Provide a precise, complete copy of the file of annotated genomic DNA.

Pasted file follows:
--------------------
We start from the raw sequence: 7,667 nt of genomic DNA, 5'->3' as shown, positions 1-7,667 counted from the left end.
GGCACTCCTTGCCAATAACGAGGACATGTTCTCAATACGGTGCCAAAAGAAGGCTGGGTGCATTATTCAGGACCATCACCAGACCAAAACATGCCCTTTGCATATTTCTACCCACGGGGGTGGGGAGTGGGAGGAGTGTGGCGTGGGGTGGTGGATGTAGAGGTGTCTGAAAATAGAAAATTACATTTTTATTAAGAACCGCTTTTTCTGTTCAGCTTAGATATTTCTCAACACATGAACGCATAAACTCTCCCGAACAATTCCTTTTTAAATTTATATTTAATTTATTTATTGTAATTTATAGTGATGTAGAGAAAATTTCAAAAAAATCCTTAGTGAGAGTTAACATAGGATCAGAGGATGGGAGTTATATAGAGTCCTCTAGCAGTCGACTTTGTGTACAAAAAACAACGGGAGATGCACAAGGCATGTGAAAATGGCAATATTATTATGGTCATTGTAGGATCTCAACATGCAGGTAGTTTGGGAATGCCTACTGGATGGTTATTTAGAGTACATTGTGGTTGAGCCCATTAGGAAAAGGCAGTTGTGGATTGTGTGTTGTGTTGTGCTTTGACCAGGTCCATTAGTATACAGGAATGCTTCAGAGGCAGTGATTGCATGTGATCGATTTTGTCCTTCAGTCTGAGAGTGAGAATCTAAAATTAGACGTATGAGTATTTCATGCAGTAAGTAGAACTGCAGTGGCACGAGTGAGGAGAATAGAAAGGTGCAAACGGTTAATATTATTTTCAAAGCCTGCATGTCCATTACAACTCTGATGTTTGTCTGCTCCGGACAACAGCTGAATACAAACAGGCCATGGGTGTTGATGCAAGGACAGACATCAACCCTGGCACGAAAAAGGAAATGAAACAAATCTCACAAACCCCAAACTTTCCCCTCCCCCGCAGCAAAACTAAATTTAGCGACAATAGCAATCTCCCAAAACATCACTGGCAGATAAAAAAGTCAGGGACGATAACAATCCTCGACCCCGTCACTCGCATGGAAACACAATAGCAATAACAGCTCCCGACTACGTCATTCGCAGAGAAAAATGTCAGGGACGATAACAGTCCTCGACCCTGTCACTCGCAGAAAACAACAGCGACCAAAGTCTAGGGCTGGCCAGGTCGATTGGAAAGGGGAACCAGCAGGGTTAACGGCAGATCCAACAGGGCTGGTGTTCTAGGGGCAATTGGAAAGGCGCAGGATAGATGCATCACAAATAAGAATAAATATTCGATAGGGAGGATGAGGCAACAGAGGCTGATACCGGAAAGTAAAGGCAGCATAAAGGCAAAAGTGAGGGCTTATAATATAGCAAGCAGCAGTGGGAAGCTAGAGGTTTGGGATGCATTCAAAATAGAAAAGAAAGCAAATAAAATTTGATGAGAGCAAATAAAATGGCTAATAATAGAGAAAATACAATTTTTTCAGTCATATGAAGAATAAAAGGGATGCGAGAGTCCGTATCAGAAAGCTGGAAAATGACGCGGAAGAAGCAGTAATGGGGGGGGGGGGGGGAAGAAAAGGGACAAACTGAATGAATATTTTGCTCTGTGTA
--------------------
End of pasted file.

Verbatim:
We start from the raw sequence: 7,667 nt of genomic DNA, 5'->3' as shown, positions 1-7,667 counted from the left end.
GGCACTCCTTGCCAATAACGAGGACATGTTCTCAATACGGTGCCAAAAGAAGGCTGGGTGCATTATTCAGGACCATCACCAGACCAAAACATGCCCTTTGCATATTTCTACCCACGGGGGTGGGGAGTGGGAGGAGTGTGGCGTGGGGTGGTGGATGTAGAGGTGTCTGAAAATAGAAAATTACATTTTTATTAAGAACCGCTTTTTCTGTTCAGCTTAGATATTTCTCAACACATGAACGCATAAACTCTCCCGAACAATTCCTTTTTAAATTTATATTTAATTTATTTATTGTAATTTATAGTGATGTAGAGAAAATTTCAAAAAAATCCTTAGTGAGAGTTAACATAGGATCAGAGGATGGGAGTTATATAGAGTCCTCTAGCAGTCGACTTTGTGTACAAAAAACAACGGGAGATGCACAAGGCATGTGAAAATGGCAATATTATTATGGTCATTGTAGGATCTCAACATGCAGGTAGTTTGGGAATGCCTACTGGATGGTTATTTAGAGTACATTGTGGTTGAGCCCATTAGGAAAAGGCAGTTGTGGATTGTGTGTTGTGTTGTGCTTTGACCAGGTCCATTAGTATACAGGAATGCTTCAGAGGCAGTGATTGCATGTGATCGATTTTGTCCTTCAGTCTGAGAGTGAGAATCTAAAATTAGACGTATGAGTATTTCATGCAGTAAGTAGAACTGCAGTGGCACGAGTGAGGAGAATAGAAAGGTGCAAACGGTTAATATTATTTTCAAAGCCTGCATGTCCATTACAACTCTGATGTTTGTCTGCTCCGGACAACAGCTGAATACAAACAGGCCATGGGTGTTGATGCAAGGACAGACATCAACCCTGGCACGAAAAAGGAAATGAAACAAATCTCACAAACCCCAAACTTTCCCCTCCCCCGCAGCAAAACTAAATTTAGCGACAATAGCAATCTCCCAAAACATCACTGGCAGATAAAAAAGTCAGGGACGATAACAATCCTCGACCCCGTCACTCGCATGGAAACACAATAGCAATAACAGCTCCCGACTACGTCATTCGCAGAGAAAAATGTCAGGGACGATAACAGTCCTCGACCCTGTCACTCGCAGAAAACAACAGCGACCAAAGTCTAGGGCTGGCCAGGTCGATTGGAAAGGGGAACCAGCAGGGTTAACGGCAGATCCAACAGGGCTGGTGTTCTAGGGGCAATTGGAAAGGCGCAGGATAGATGCATCACAAATAAGAATAAATATTCGATAGGGAGGATGAGGCAACAGAGGCTGATACCGGAAAGTAAAGGCAGCATAAAGGCAAAAGTGAGGGCTTATAATATAGCAAGCAGCAGTGGGAAGCTAGAGGTTTGGGATGCATTCAAAATAGAAAAGAAAGCAAATAAAATTTGATGAGAGCAAATAAAATGGCTAATAATAGAGAAAATACAATTTTTTCAGTCATATGAAGAATAAAAGGGATGCGAGAGTCCGTATCAGAAAGCTGGAAAATGACGCGGAAGAAGCAGTAATGGGGGGGGGGGGGGGAAGAAAAGGGACAAACTGAATGAATATTTTGCTCTGTGTA